1. Expert Q&A: Benefits - Weds 23 October, 3-4pm

    Our next expert Q&A will be on the topic of benefits. It will be hosted by Lauren from our Knowledge Services team. She'll be answering your questions on Wednesday 23 October between 3-4pm.

    You can either post your question >here< or email them to us at talkingpoint@alzheimers.org.uk and we'll be happy to ask them on your behalf.

  1. Kat loves milk tray

    Kat loves milk tray Registered User

    Jan 1, 2019
    Dad has been in a care home for 5 weeks in this time his physical health has deteriorated with 2 visits to A&E, although released due to tests coming back clear.
    We had a review 2 weeks ago with his GP whom has increased his medication ( trazadone) and added a sleeping pill (zopiclone) as a short term measure as Dad paces day and night. Dad is also prescribed Lorazapan because he presents with challenging behaviour, lashing out at staff, my mum and me.
    Even though this medication has been increased he still continues with challenging behaviour, still restless and difficult for the carers to manage him. I’m worried. His placement will breakdown and hate seeing Dad agitated, restless.
    We are meeting with his GP tomorrow and I really don’t know what to say, what to ask, other than a referral to the older adults mental health team to see if there is stronger medication that They can prescribe so that my Dad is in a peaceful state.
    Does anyone have any experience of stronger medication? Really not sure what road to go down.
  2. Linbrusco

    Linbrusco Registered User

    Mar 4, 2013
    Auckland...... New Zealand
    @Kat loves milk tray
    Im sorry to hear about your Dad.
    The only thing that worked with my Mum was Quetiapine ( Seroquel)
    Just 25mg on waking, lunchtime & evening. Which 75mg a day is cosidered low.
    We were quite hesitant with it being an anti psychotic.
    It gave her some quality of life back.
    Everytime they tried to taper the dose, the agitation came back so shes been on it over a year.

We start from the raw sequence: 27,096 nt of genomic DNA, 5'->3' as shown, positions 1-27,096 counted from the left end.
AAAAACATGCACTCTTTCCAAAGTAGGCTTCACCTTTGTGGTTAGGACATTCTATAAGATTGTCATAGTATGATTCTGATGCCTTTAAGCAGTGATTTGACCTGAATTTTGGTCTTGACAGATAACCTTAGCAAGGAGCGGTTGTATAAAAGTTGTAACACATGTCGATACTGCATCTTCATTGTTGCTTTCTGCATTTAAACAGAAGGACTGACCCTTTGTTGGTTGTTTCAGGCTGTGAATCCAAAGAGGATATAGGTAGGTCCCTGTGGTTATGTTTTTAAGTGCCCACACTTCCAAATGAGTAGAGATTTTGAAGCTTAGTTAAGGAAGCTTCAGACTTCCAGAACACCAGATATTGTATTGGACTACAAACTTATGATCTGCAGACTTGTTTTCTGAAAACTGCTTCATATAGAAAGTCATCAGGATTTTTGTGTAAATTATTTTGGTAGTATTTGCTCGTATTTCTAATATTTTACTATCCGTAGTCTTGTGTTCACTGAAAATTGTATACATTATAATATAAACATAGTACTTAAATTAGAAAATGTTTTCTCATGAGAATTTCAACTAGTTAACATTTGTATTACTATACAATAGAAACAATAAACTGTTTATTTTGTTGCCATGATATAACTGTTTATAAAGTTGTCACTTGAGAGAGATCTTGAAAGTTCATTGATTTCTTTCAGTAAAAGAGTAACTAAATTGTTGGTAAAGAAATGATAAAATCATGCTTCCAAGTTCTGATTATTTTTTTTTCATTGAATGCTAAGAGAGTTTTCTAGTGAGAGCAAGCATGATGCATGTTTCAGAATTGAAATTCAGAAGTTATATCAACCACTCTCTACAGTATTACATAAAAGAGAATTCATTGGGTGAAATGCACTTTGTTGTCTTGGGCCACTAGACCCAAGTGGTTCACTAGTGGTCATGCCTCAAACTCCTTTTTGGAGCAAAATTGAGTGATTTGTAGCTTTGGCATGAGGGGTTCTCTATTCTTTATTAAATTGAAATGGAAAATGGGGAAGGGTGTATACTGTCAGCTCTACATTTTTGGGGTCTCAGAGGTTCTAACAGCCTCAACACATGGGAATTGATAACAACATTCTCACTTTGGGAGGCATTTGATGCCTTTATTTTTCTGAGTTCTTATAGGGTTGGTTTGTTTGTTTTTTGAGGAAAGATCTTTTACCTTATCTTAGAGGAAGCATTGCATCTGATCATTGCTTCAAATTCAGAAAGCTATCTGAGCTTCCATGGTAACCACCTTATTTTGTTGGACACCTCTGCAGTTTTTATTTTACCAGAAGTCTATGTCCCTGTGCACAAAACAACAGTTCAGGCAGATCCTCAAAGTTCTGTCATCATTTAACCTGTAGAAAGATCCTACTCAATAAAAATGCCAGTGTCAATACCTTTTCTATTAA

Now that Mum is in end stage Alzheimers they are looking at tapering the dose again.
  3. Kat loves milk tray

    Kat loves milk tray Registered User

    Jan 1, 2019
    Thank you for your reply. Like you I just want my Dad to have some quality of life, some inner peace instead of the restlessness and agitation.
    Yesterday when I visited he lashed out at me, hitting me in the face. My gentle giant Dad, would never have done this before Alzheimer’s.
    Pleased with how the GP visit went as she listened to us and is referring Dad back to the mental health team. She has reduced the trazadone as Dad is always thirsty, so possible side effect.
    Hoping we don’t have a long wait to be seen by the Psychiatrist
  4. 70smand

    70smand Registered User

    Dec 4, 2011
    There are other medications the gp could try but he may be reluctant due to the side effects.
    Anti psychotic medication is usually the last resort but some people seem to do well on them and others not so well, with the side effects being a trade off for quality of life, it’s all about getting the balance.
    My dad was on olanzapine for challenging behaviour and he definitely deteriorated as soon as he was commenced on it, but he was so much easier to manage. Lorazepam had originally worked as and when needed but was being needed more and more frequently and seemed to make him worse after a while. Whenever we tried to reduce his meds there was an incident, but he has been off them for a long time now as his condition has deteriorated. His older mental health Dr, who has cared for dad for years tried to swap him to trazadone when coming off the olanzapine but he was awful on the smallest dose and his carehome thought he’d had a stroke, but he picked up as soon as it was stopped.